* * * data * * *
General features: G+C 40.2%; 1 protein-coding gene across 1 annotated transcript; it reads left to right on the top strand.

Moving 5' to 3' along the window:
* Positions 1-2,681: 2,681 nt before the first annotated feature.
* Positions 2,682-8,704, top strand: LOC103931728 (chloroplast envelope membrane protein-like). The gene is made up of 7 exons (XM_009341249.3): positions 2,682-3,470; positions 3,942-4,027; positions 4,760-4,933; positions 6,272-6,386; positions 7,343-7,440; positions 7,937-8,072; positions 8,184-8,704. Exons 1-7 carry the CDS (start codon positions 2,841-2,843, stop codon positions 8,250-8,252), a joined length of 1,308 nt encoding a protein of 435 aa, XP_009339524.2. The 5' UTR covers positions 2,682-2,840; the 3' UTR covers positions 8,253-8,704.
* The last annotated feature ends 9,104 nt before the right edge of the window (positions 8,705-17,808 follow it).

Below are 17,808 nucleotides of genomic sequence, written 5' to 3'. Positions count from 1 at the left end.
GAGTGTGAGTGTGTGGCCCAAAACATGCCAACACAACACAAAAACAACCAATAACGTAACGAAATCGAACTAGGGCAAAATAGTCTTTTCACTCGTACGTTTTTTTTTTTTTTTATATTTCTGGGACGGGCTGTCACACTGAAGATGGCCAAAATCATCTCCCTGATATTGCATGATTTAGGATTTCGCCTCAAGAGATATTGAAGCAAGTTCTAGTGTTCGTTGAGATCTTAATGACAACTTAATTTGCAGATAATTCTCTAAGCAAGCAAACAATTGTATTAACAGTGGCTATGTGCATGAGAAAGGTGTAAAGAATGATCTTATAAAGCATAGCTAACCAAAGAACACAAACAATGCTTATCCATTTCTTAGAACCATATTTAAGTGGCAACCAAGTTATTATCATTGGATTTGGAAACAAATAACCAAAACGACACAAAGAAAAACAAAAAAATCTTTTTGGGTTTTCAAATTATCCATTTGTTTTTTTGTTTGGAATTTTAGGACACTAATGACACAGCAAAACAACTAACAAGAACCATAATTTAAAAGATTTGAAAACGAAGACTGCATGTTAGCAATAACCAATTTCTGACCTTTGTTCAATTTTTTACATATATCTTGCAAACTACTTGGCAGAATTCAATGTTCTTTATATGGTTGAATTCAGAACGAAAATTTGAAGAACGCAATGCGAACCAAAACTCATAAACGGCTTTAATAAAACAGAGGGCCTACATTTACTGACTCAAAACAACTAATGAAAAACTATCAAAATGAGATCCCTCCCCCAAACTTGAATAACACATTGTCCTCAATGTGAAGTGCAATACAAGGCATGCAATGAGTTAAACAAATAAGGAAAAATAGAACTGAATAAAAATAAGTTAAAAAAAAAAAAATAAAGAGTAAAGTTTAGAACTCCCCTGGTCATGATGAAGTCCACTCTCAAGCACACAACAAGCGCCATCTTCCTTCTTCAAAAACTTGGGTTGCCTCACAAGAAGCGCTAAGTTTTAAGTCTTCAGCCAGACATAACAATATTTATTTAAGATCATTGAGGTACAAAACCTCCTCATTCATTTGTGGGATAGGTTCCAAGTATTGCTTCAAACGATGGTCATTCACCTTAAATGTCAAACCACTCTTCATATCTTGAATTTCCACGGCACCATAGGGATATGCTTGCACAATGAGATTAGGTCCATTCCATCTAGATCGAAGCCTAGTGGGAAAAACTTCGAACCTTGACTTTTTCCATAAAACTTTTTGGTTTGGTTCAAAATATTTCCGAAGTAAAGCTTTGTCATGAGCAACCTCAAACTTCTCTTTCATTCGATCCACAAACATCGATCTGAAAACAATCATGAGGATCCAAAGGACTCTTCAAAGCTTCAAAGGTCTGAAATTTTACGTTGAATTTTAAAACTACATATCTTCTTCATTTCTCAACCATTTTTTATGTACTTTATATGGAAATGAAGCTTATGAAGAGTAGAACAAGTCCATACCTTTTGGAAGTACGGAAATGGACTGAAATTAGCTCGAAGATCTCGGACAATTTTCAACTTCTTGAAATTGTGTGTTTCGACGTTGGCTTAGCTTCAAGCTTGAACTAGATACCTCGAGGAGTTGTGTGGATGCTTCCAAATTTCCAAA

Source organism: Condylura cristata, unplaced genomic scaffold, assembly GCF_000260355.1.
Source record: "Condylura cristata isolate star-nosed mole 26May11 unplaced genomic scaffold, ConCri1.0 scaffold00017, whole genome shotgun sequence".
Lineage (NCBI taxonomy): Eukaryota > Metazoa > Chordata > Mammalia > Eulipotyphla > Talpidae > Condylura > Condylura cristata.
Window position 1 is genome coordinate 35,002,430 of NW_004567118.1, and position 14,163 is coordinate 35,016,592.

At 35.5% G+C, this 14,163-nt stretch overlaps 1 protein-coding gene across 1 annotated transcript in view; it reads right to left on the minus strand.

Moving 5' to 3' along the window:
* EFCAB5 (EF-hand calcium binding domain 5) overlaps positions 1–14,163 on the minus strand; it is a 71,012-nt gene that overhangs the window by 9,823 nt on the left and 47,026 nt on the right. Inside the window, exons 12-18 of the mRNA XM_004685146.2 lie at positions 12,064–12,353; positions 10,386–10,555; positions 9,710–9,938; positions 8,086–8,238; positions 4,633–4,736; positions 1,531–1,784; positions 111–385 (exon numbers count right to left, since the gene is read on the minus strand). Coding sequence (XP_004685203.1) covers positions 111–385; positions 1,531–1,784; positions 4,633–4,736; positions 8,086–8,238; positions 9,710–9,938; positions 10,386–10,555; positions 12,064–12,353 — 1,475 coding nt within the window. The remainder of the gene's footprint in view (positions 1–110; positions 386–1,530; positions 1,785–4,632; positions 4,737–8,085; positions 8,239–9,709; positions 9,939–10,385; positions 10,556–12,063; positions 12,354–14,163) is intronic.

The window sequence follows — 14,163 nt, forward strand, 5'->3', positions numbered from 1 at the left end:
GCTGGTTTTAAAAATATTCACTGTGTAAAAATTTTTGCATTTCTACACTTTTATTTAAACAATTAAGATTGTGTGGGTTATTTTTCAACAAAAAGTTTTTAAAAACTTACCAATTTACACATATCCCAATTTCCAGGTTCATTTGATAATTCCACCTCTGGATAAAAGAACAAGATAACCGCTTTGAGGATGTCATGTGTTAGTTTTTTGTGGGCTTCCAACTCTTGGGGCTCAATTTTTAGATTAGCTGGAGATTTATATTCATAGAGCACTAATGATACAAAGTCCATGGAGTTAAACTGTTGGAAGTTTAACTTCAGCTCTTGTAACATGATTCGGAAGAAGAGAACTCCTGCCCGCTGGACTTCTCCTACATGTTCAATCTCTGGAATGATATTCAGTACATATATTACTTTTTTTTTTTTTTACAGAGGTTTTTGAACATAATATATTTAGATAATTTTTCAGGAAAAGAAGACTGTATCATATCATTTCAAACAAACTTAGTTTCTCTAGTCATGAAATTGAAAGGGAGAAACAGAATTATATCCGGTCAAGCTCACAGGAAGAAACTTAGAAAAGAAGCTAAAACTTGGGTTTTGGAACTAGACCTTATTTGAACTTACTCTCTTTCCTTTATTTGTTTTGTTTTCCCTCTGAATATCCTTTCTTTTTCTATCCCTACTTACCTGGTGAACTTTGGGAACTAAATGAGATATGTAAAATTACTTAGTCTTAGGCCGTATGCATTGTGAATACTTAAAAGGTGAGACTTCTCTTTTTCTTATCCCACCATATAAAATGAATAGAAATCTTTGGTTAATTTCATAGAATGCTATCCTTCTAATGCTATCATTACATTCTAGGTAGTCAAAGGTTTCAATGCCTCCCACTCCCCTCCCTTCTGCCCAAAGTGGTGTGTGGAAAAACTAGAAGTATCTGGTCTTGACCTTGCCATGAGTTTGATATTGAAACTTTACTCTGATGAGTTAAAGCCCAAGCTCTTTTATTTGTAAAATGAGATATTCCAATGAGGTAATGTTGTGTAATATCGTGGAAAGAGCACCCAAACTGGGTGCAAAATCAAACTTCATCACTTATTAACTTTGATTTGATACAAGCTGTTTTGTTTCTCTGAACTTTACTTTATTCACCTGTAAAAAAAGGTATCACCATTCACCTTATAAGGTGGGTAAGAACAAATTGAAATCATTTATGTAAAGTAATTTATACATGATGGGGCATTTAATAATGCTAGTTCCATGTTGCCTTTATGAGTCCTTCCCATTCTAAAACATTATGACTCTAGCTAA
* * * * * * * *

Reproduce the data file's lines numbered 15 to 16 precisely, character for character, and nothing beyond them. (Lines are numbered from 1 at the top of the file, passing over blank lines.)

The window sequence follows — 14,163 nt, forward strand, 5'->3', positions numbered from 1 at the left end:
GCTGGTTTTAAAAATATTCACTGTGTAAAAATTTTTGCATTTCTACACTTTTATTTAAACAATTAAGATTGTGTGGGTTATTTTTCAACAAAAAGTTTTTAAAAACTTACCAATTTACACATATCCCAATTTCCAGGTTCATTTGATAATTCCACCTCTGGATAAAAGAACAAGATAACCGCTTTGAGGATGTCATGTGTTAGTTTTTTGTGGGCTTCCAACTCTTGGGGCTCAATTTTTAGATTAGCTGGAGATTTATATTCATAGAGCACTAATGATACAAAGTCCATGGAGTTAAACTGTTGGAAGTTTAACTTCAGCTCTTGTAACATGATTCGGAAGAAGAGAACTCCTGCCCGCTGGACTTCTCCTACATGTTCAATCTCTGGAATGATATTCAGTACATATATTACTTTTTTTTTTTTTTACAGAGGTTTTTGAACATAATATATTTAGATAATTTTTCAGGAAAAGAAGACTGTATCATATCATTTCAAACAAACTTAGTTTCTCTAGTCATGAAATTGAAAGGGAGAAACAGAATTATATCCGGTCAAGCTCACAGGAAGAAACTTAGAAAAGAAGCTAAAACTTGGGTTTTGGAACTAGACCTTATTTGAACTTACTCTCTTTCCTTTATTTGTTTTGTTTTCCCTCTGAATATCCTTTCTTTTTCTATCCCTACTTACCTGGTGAACTTTGGGAACTAAATGAGATATGTAAAATTACTTAGTCTTAGGCCGTATGCATTGTGAATACTTAAAAGGTGAGACTTCTCTTTTTCTTATCCCACCATATAAAATGAATAGAAATCTTTGGTTAATTTCATAGAATGCTATCCTTCTAATGCTATCATTACATTCTAGGTAGTCAAAGGTTTCAATGCCTCCCACTCCCCTCCCTTCTGCCCAAAGTGGTGTGTGGAAAAACTAGAAGTATCTGGTCTTGACCTTGCCATGAGTTTGATATTGAAACTTTACTCTGATGAGTTAAAGCCCAAGCTCTTTTATTTGTAAAATGAGATATTCCAATGAGGTAATGTTGTGTAATATCGTGGAAAGAGCACCCAAACTGGGTGCAAAATCAAACTTCATCACTTATTAACTTTGATTTGATACAAGCTGTTTTGTTTCTCTGAACTTTACTTTATTCACCTGTAAAAAAAGGTATCACCATTCACCTTATAAGGTGGGTAAGAACAAATTGAAATCATTTATGTAAAGTAATTTATACATGATGGGGCATTTAATAATGCTAGTTCCATGTTGCCTTTATGAGTCCTTCCCATTCTAAAACATTATGACTCTAGCTAA